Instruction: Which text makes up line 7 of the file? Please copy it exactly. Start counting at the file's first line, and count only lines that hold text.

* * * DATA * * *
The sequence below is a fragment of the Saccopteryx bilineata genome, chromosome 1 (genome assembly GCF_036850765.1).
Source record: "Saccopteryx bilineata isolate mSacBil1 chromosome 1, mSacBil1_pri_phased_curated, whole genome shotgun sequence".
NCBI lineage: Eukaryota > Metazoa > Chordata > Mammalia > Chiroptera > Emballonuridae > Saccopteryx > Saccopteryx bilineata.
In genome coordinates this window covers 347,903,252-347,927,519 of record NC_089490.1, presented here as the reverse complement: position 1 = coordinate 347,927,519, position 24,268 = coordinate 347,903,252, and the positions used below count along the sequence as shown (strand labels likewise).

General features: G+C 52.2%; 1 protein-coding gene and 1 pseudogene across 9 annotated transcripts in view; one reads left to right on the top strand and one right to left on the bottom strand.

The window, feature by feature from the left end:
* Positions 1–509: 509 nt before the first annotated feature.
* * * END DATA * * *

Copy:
* Positions 1–509: 509 nt before the first annotated feature.